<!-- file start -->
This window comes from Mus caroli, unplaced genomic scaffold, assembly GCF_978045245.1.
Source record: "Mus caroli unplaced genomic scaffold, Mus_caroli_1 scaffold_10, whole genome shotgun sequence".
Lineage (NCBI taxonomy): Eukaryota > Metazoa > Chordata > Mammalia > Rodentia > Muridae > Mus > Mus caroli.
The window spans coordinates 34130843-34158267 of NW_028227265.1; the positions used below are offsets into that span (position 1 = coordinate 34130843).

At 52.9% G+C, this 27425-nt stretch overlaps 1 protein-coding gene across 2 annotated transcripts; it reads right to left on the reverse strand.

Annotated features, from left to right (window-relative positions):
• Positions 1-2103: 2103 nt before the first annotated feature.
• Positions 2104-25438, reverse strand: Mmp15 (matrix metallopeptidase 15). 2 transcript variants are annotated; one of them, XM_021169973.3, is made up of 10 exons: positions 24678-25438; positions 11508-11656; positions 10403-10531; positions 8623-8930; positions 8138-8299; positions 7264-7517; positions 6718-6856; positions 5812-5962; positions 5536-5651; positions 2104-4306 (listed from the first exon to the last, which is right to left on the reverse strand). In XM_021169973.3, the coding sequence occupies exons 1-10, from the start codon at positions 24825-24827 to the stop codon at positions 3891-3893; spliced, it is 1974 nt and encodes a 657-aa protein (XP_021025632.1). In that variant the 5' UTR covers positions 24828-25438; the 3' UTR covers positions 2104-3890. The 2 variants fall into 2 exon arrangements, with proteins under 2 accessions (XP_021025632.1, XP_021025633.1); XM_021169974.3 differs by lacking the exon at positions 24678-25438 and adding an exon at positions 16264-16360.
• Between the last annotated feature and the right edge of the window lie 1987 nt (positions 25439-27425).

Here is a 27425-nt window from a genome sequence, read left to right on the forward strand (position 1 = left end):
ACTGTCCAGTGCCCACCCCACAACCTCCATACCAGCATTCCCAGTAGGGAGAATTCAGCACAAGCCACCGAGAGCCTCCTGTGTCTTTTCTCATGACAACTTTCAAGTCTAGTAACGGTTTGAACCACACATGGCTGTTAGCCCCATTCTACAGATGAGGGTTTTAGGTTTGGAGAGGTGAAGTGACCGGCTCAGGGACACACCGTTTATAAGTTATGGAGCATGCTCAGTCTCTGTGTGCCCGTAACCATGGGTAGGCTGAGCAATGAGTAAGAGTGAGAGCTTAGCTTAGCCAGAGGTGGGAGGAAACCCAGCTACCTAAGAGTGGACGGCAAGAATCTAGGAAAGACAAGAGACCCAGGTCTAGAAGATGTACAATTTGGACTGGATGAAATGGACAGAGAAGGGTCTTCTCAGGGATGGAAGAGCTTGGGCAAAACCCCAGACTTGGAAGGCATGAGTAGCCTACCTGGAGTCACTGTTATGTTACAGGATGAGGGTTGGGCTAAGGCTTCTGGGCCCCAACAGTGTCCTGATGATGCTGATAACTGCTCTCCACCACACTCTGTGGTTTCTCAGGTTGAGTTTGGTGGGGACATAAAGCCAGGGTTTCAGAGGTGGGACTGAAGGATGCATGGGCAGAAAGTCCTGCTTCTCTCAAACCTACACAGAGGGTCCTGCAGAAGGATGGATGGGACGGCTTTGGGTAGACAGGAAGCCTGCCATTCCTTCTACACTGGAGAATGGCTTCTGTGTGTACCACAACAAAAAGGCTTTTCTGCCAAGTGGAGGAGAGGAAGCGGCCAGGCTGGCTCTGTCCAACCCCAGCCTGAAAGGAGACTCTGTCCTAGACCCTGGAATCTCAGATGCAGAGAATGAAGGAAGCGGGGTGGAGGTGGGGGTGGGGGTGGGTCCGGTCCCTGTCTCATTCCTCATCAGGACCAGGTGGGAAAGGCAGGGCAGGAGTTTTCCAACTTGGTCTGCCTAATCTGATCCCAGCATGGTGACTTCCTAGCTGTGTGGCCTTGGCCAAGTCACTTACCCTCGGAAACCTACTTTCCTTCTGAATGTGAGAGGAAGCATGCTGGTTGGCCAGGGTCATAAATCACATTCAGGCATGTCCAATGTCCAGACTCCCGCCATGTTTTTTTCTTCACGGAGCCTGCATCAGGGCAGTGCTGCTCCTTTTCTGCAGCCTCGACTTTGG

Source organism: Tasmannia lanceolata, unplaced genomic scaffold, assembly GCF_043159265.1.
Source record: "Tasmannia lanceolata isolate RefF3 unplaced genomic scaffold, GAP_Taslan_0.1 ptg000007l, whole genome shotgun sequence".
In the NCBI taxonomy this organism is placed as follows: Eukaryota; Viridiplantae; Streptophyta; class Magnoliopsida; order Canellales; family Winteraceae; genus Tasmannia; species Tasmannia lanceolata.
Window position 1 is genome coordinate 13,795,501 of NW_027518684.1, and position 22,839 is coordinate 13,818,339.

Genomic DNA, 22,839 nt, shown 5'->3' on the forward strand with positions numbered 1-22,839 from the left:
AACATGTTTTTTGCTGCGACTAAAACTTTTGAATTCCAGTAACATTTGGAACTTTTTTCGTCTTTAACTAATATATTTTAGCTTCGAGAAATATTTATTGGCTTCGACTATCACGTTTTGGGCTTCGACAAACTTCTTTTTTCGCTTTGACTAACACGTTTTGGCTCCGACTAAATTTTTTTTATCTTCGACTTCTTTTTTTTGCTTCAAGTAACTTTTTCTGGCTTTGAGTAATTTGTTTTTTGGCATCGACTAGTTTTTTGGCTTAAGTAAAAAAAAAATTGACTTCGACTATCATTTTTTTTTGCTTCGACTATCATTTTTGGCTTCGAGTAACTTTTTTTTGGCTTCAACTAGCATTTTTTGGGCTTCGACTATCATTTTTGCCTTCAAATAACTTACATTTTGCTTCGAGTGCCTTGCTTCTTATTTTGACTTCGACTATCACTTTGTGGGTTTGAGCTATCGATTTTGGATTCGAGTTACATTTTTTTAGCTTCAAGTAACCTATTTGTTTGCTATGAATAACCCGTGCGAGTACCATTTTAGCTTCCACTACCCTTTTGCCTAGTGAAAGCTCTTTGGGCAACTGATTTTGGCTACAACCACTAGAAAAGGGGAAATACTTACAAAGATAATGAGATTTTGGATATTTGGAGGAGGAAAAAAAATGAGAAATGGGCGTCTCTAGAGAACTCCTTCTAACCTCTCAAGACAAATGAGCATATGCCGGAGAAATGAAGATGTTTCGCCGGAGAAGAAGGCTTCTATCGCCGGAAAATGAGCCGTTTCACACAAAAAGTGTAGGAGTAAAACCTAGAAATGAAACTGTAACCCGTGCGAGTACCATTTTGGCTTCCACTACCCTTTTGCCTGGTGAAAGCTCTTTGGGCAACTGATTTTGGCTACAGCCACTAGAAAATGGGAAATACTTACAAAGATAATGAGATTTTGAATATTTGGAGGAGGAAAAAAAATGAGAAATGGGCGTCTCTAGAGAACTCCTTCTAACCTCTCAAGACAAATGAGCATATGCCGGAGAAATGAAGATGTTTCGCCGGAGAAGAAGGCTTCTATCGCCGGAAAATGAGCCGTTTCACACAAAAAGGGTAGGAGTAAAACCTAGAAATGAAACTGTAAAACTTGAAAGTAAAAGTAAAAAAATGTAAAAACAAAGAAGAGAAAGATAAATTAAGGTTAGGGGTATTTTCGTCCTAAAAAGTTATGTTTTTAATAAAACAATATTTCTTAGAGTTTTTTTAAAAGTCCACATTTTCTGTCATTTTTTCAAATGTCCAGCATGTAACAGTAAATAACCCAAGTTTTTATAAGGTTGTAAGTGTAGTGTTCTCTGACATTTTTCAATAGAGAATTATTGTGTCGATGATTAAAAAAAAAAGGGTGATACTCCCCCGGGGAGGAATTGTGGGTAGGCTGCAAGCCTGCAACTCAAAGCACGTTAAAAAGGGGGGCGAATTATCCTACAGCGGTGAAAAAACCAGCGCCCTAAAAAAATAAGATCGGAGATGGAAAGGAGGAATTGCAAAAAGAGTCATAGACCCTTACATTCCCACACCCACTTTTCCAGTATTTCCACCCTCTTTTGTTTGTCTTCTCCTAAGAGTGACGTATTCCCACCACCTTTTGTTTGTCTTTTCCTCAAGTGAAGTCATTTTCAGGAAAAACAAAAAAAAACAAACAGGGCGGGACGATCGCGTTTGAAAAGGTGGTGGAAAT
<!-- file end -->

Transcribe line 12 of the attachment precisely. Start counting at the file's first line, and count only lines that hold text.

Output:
Source organism: Tasmannia lanceolata, unplaced genomic scaffold, assembly GCF_043159265.1.